Mobile CPR Kiosk Aims to Improve Community Health

Kettering Health-sponsored initiative helps people learn how to perform procedure.

Kettering Health, and Adventist Review
<strong>Mobile CPR Kiosk Aims to Improve Community Health</strong>
An American Heart Association Mobile Cardiopulmonary Resuscitation (CPR) Kiosk sponsored by Kettering Health in Ohio, United States, will serve as a tool to teach people how to perform the life-saving procedure. [Photo: Kettering Health]

A ribbon cutting for the American Heart Association’s Mobile Cardiopulmonary Resuscitation (CPR) Kiosk sponsored by Kettering Health took place on February 13 at Wright State University in Fairborn, Ohio, United States.

The kiosk serves as a tool to teach people how to perform the life-saving procedure, organizers explained.

The Importance of CPR

CPR is an emergency health procedure consisting of chest compressions often combined with artificial ventilation. It seeks to manually preserve brain function until further measures are taken to restore spontaneous blood circulation and breathing in a person who is in cardiac arrest. It is usually recommended in those who are unresponsive, with no breathing or abnormal breathing.

According to health experts, in the event of cardiac arrest, CPR can double or even triple a person’s chance of survival. 

“Health-care providers know firsthand the importance of community-based interventions like hands-only CPR,” Alina Joseph, executive director of Kettering Health Heart and Vascular, said. “We see its results every day and the impact that those quick actions make on people’s lives. It’s so important to make learning CPR simple and accessible,” she added.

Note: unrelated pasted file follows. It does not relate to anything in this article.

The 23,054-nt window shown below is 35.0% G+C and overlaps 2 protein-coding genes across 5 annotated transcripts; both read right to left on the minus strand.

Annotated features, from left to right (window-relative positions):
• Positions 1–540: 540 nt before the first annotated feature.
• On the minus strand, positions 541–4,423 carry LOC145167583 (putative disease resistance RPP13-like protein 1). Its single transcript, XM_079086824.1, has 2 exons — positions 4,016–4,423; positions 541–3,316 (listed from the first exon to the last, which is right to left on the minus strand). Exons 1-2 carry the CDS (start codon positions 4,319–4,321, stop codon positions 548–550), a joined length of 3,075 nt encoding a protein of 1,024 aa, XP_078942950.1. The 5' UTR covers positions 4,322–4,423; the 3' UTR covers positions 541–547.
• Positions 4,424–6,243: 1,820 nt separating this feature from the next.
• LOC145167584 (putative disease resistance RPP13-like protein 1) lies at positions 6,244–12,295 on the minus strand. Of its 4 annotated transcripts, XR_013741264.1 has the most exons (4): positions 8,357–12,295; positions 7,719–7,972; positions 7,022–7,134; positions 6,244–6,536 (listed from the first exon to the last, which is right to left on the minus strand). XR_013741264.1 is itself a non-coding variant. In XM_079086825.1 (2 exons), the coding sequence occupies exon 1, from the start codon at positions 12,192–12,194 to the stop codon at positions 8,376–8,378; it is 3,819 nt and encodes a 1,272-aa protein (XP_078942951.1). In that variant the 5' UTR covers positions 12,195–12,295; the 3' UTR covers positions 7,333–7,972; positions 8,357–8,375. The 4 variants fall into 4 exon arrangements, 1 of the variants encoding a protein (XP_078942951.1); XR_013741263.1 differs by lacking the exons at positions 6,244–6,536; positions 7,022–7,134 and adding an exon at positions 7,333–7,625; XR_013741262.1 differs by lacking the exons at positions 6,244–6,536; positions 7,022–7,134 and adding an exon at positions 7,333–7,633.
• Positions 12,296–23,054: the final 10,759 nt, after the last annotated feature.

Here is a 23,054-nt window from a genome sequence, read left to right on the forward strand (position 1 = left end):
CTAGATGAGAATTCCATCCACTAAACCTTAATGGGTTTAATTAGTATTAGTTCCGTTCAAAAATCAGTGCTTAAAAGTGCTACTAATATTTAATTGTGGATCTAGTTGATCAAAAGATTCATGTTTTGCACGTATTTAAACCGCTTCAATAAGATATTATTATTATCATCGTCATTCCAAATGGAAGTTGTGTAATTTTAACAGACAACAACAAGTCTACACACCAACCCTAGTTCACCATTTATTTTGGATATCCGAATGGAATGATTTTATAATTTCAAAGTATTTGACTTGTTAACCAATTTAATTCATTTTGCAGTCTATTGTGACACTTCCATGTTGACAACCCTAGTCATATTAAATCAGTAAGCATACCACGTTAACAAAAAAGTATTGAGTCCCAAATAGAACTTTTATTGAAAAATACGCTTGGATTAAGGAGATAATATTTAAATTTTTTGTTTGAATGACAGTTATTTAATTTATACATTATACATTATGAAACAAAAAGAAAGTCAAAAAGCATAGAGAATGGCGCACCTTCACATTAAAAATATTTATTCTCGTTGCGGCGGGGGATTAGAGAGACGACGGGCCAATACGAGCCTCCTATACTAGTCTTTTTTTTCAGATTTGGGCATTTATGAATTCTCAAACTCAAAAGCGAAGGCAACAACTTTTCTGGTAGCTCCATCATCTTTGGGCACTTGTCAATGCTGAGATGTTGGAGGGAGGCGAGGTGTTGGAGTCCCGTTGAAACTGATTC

The first step in any health emergency in the United States is to call 911. But someone experiencing cardiac arrest needs immediate help, and that’s why CPR is so crucial, coordinators of the initiative explained.

“We often measure life in years,” Audrey Starr, executive director of the American Heart Association in Dayton, said. “But when it comes to the heart, it’s the seconds that count.”

The Mobile CPR Kiosk 

Although CPR can save lives, bystanders perform the procedure less than half the time when it is needed. The reason? Joseph said people simply don’t know how. 

“This kiosk takes away that confusion and gives people the confidence to react,” Joseph said. 

According to Starr, the kiosk helps the community in two primary ways. First, it’s mobile. The kiosk will stay in the Dayton, Ohio area for three years, traveling to a new location every three months to reach as many members of the community as possible. 

Secondly, the kiosk is interactive. A video explains how to perform CPR, and a rubber torso measures hand placement, compression depth, and compression rate. The kiosk gives real-time feedback and a final score after 30 seconds. 

“The Mobile CPR Kiosk will provide lifesaving skills for a healthier and safer community,” coordinators said.

Kettering Health is a nonprofit health network based in Dayton, with more than 12,000 employees and 2,100 physicians. The network’s mission is to improve the quality of life of the people in the communities served through health care and education. Kettering Health, managed by the Seventh-day Adventist Church, promises to follow in the steps of Jesus by guiding every person to their best health. In addition to the latest medical treatments, patients can find a team of caregivers dedicated to supporting their spiritual and emotional well-being, the network said.

The original version of this story was posted by Kettering Health.

Kettering Health, and Adventist Review